Jacob is a tech blogger and IT professional living in Chicago, IL. Follow him on Twitter here, like him on facebook here, or email him here. Jacob is a tech blogger and IT professional living in Chicago, IL. Follow him on Twitter here, like him on facebook here, or email him here.
France’s Le Figaro newspaper has announced a freemium pricing model for their online service.
The service, which is slated to go live on Monday, will implement a three-tiered pricing system. However, as the paper’s spokesman Antoine Daccord said in a statement today, “News will be free forever.”
If Newsday’s poor paywall subscription rates or McClatchy’s plans to stay paywall-free hadn’t caught the attention of the New York Times, hopefully Le Figaro’s announcement will.
The planned tiers include a free subscription, which allows users to read stories, post comments, receive emailed newsletters of top stories and create a personalized home page. The payment scheme also include two paid levels, which include access to the newspaper’s archives at set numbers of stories per month, digital copies of the paper, and premium content such as New York Times articles translated into French. Interestingly, paid subscribers also have access to a news self-publication feature similar to CNN’s iReport.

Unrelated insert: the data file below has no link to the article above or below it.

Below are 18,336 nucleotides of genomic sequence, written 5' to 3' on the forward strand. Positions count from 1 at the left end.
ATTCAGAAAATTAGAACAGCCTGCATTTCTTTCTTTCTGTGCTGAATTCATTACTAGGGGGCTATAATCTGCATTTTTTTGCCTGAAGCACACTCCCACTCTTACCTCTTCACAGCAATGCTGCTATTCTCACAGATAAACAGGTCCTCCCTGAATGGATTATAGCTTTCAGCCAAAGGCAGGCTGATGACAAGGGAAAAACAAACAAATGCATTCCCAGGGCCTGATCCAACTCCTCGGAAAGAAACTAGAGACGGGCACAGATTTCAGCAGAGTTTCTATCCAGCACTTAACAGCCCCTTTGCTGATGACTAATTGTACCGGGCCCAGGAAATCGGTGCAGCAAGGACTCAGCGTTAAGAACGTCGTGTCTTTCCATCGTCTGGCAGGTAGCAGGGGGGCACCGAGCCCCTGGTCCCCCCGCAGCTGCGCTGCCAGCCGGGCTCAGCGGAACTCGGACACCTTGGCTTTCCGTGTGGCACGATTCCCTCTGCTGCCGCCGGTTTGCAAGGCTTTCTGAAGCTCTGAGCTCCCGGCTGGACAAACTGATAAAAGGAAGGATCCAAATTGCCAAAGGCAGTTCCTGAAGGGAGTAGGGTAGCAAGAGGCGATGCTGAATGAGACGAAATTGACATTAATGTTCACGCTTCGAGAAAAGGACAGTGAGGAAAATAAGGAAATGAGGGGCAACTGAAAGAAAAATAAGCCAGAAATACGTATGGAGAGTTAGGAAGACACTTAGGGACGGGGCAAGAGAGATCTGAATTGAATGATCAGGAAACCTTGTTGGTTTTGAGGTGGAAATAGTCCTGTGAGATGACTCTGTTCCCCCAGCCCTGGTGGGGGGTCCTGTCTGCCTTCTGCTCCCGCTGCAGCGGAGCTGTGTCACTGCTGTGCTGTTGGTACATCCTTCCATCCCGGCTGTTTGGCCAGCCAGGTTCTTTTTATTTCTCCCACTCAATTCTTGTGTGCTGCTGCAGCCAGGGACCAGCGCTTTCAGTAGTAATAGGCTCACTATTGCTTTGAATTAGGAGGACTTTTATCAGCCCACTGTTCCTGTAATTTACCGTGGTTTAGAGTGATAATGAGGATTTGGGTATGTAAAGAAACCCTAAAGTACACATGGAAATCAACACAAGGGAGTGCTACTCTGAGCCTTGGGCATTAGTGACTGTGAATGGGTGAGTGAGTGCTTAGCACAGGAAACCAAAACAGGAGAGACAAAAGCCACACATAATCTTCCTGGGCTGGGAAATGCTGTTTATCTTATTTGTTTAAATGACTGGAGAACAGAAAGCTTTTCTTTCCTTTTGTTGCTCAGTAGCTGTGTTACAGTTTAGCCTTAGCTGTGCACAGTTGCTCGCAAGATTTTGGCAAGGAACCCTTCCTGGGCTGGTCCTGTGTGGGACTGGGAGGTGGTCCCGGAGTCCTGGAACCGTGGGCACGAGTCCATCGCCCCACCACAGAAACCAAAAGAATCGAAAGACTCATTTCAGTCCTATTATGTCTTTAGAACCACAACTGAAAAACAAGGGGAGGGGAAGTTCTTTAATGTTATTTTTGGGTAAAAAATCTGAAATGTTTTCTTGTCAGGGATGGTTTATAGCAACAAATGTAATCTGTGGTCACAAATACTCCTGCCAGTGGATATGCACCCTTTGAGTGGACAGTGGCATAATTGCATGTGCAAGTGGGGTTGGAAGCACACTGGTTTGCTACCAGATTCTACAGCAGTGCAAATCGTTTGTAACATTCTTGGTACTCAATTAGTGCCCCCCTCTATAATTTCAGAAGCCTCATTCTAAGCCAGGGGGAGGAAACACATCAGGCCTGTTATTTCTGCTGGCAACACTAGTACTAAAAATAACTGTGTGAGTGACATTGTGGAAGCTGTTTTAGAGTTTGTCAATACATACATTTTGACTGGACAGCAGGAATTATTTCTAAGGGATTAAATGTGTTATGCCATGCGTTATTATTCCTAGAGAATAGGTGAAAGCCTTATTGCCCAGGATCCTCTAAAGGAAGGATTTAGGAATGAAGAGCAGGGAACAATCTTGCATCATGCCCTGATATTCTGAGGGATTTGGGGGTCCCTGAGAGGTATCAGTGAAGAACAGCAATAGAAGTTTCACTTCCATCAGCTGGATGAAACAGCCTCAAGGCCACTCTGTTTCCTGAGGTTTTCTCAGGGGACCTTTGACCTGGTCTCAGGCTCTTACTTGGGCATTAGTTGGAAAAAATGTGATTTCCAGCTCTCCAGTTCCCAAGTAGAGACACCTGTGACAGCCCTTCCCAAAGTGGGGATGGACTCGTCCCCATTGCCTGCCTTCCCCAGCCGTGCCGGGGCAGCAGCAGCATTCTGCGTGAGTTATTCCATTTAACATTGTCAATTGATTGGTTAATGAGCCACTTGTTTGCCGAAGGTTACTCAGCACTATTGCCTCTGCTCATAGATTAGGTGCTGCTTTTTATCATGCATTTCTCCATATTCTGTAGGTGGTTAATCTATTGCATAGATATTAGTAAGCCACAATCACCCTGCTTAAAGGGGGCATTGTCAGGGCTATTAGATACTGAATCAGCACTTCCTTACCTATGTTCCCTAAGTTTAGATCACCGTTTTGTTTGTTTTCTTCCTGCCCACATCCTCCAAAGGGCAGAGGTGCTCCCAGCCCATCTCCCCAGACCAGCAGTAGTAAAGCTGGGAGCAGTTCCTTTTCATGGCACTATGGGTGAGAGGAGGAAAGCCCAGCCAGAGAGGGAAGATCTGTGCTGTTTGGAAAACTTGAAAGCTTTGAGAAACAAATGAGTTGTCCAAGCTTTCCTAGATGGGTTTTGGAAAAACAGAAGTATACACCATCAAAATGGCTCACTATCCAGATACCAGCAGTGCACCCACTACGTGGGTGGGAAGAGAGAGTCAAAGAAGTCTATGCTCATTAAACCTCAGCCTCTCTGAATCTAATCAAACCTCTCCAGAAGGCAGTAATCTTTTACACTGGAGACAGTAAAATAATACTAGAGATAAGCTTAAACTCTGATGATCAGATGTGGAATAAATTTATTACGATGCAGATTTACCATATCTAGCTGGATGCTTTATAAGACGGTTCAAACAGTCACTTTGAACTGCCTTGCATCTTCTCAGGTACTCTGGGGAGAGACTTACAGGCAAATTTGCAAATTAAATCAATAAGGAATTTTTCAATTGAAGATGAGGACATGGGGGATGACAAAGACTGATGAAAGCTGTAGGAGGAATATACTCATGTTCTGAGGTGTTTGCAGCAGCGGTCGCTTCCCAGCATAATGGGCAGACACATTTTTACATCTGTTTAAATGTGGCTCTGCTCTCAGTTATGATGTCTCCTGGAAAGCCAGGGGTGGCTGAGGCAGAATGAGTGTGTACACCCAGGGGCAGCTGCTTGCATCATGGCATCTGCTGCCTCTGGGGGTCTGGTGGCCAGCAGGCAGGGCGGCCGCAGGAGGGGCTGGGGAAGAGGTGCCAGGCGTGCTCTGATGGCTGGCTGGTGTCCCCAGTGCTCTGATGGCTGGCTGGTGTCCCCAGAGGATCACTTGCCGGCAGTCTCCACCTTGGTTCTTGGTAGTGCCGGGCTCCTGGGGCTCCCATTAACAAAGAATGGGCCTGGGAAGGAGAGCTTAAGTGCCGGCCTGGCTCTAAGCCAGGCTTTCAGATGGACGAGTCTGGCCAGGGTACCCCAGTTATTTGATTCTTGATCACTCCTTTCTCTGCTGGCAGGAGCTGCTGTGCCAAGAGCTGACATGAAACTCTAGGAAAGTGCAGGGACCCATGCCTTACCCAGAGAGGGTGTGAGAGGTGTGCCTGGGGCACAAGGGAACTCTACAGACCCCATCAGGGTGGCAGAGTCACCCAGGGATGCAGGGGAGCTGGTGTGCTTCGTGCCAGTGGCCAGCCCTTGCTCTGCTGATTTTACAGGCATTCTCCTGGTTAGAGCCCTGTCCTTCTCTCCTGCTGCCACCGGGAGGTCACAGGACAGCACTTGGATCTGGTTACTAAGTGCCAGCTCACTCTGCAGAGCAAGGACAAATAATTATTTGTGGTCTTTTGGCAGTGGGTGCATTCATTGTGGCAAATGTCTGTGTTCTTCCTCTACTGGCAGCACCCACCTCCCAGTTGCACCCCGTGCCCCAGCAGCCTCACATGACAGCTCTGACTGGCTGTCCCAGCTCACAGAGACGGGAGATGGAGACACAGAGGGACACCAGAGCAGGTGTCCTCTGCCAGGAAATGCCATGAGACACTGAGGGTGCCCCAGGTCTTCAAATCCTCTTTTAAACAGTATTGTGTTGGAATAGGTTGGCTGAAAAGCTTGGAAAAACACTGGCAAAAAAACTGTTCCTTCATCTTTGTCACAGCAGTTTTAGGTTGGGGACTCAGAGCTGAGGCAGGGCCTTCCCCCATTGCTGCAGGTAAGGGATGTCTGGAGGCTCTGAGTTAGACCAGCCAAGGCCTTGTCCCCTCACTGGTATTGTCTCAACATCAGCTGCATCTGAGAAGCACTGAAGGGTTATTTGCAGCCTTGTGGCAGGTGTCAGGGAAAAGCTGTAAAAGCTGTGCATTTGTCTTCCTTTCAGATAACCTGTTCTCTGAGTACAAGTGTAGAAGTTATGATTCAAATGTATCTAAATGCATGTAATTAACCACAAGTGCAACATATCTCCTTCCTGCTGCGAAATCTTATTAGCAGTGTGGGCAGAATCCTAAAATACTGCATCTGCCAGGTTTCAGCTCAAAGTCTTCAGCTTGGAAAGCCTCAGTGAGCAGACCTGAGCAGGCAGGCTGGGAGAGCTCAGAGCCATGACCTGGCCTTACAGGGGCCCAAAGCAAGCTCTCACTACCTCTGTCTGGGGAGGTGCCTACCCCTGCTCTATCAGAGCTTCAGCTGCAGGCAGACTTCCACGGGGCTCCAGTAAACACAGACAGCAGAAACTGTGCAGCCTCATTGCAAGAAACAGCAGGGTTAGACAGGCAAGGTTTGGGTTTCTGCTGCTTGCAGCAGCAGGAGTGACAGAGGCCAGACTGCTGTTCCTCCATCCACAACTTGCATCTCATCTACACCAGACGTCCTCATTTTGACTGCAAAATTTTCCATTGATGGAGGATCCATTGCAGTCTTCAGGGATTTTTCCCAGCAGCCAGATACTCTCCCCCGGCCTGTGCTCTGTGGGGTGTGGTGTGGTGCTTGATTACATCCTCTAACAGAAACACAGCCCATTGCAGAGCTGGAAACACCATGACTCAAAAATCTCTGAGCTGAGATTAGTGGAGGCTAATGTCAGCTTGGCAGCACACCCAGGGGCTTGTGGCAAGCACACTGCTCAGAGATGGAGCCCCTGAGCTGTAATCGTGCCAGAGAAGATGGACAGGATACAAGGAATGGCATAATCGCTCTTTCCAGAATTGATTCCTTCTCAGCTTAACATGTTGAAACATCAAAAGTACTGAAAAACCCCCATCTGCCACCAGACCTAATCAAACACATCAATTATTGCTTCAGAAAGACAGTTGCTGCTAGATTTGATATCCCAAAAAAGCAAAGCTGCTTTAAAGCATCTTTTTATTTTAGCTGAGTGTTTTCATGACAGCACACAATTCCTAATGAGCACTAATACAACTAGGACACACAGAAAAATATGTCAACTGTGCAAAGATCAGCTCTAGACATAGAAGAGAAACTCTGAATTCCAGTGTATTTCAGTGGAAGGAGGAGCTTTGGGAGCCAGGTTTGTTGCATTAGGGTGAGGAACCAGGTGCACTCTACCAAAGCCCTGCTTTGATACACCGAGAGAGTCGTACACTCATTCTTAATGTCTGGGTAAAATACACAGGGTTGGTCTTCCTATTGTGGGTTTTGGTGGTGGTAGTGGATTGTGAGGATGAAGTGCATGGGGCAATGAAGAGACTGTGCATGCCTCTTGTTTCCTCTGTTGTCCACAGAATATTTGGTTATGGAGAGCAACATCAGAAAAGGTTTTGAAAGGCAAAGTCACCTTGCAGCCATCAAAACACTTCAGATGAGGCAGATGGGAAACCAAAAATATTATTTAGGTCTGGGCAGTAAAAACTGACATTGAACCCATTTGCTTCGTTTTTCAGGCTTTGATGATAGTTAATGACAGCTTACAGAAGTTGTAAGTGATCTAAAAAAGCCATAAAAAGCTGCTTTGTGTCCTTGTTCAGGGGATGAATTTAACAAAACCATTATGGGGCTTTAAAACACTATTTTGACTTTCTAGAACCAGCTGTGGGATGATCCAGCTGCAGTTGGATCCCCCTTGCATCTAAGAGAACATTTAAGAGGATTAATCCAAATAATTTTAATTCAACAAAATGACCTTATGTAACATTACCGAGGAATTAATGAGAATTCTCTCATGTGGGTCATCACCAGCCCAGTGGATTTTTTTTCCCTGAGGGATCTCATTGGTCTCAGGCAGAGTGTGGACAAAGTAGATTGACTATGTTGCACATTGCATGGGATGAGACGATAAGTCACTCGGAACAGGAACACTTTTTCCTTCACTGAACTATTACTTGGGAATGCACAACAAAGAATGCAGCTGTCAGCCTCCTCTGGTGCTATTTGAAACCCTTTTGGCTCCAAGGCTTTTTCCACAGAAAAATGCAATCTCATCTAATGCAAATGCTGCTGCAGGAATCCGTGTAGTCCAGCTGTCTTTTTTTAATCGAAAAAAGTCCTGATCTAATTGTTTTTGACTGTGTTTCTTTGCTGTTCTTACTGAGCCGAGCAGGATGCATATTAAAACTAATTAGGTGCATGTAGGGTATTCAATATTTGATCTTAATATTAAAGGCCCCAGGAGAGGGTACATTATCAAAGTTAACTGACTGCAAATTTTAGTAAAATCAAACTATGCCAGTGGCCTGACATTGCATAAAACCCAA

While it remains to be seen how many of Le Figaro’s 7 million unique visitors will pony up for the scheme, this particular payment model has clear advantages over the Times’ proposed model. Most importantly, the online site and its core functionality remains free to all. In addition, the value-added content that Le Figaro hopes to make its money from provides a clear upgrade to the base experience. It’s not unreasonable to suggest that this functionality will be enough to make the site worth paying for to some users.
The New York Times’ plans have met with some seriously unfavorable responses from the online community, and should be reconsidered. While a free site may not be feasible for their particular needs, a freemium site could allay readers’ concerns, while still retaining bits and pieces of a money-making paywall. This could be the solution everyone is looking for.
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